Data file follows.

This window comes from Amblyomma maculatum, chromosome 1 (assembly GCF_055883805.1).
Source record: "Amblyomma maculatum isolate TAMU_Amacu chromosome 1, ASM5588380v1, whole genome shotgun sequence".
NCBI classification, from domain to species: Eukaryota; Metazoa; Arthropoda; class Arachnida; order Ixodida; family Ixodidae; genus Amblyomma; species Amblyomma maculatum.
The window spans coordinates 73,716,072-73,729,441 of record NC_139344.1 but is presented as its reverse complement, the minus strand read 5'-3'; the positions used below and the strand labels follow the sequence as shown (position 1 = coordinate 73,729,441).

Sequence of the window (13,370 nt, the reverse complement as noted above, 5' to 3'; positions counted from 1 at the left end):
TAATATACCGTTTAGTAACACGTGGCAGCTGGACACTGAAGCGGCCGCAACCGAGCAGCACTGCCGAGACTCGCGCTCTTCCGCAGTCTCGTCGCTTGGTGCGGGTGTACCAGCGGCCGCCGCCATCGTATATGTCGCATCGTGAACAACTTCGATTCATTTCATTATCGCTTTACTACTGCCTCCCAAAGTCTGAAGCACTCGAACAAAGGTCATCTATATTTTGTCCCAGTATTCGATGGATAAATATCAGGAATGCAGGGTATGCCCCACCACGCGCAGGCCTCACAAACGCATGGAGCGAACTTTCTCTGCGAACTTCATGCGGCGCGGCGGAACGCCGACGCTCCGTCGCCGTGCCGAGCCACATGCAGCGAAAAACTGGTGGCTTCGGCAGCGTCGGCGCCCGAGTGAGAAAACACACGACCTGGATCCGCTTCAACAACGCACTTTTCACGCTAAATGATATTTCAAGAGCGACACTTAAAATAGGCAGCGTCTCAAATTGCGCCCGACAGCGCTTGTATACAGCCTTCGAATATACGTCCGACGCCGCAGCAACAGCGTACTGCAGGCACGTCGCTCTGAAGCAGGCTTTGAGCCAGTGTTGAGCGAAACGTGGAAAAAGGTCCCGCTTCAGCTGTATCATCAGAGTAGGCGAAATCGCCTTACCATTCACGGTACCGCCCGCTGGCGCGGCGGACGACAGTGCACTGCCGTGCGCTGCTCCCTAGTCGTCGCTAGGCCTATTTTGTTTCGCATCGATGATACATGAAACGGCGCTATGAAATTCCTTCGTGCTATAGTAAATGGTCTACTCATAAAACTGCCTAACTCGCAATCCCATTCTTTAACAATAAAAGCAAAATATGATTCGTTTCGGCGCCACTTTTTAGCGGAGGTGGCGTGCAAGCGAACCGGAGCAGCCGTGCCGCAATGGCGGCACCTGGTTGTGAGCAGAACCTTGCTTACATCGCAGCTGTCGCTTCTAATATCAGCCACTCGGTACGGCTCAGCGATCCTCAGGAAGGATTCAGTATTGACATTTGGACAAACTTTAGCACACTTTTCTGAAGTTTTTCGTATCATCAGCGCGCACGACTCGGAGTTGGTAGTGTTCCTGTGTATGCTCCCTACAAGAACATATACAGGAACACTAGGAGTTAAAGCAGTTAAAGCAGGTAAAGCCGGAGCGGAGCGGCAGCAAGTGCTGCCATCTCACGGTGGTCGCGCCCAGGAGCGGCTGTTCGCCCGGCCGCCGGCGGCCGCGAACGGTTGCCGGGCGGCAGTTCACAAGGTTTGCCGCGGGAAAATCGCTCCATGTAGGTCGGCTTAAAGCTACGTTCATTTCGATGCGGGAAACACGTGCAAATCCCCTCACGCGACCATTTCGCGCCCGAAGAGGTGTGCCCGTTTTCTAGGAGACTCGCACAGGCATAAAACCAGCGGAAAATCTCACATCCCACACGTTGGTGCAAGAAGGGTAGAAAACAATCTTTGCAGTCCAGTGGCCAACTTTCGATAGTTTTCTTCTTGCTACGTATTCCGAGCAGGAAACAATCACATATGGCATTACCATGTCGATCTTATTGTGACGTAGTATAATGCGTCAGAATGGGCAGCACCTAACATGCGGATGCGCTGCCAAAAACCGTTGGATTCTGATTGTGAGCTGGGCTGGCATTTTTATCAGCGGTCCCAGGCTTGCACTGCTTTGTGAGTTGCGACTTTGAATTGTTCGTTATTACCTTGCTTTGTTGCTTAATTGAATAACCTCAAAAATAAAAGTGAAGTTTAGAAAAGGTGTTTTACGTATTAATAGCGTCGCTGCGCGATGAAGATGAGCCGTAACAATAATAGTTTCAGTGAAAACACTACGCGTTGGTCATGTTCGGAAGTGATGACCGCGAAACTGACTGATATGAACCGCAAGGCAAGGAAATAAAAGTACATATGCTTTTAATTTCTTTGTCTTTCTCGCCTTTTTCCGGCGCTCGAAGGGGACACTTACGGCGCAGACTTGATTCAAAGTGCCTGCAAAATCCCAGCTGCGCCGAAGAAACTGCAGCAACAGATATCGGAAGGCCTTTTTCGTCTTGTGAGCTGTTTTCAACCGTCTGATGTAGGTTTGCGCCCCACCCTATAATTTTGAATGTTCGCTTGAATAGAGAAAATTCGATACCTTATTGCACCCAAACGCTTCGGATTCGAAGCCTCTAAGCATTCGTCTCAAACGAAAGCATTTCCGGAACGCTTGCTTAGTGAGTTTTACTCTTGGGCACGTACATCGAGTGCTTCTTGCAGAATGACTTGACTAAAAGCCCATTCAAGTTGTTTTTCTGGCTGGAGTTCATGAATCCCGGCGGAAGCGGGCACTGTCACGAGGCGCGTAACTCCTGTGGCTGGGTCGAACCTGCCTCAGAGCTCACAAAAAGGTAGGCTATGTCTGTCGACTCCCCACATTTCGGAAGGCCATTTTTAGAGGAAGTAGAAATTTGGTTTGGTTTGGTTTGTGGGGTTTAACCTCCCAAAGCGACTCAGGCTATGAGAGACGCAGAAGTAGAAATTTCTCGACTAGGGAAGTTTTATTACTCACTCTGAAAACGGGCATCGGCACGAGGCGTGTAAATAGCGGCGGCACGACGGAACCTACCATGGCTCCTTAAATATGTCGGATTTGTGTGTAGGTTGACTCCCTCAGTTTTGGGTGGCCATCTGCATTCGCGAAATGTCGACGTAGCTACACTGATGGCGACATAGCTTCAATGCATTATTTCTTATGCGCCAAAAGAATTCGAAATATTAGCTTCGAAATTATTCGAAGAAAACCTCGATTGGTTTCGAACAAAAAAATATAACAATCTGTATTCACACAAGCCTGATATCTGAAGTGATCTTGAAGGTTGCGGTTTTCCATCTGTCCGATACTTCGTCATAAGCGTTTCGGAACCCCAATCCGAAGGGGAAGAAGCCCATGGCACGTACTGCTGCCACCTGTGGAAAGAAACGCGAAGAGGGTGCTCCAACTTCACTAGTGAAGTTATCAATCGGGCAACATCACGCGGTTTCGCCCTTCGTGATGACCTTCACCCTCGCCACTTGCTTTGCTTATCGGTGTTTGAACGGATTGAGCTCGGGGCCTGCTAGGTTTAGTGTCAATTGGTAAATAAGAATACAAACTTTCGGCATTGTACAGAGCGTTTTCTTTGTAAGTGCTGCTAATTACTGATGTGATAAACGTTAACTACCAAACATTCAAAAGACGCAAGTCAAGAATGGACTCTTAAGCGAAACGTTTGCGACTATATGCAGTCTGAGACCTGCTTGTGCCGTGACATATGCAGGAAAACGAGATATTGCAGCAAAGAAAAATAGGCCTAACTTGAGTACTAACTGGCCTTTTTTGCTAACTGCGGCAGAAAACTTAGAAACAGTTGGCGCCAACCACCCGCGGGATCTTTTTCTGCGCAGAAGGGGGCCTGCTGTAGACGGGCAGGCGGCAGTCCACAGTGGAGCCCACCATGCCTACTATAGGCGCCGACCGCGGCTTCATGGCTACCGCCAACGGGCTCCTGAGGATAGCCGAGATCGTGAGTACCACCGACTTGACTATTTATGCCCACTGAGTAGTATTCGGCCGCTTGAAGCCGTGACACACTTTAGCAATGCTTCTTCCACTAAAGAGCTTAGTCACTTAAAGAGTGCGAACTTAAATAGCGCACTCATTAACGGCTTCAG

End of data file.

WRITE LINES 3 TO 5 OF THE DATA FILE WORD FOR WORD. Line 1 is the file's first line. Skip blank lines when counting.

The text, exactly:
NCBI classification, from domain to species: Eukaryota; Metazoa; Arthropoda; class Arachnida; order Ixodida; family Ixodidae; genus Amblyomma; species Amblyomma maculatum.
The window spans coordinates 73,716,072-73,729,441 of record NC_139344.1 but is presented as its reverse complement, the minus strand read 5'-3'; the positions used below and the strand labels follow the sequence as shown (position 1 = coordinate 73,729,441).

Sequence of the window (13,370 nt, the reverse complement as noted above, 5' to 3'; positions counted from 1 at the left end):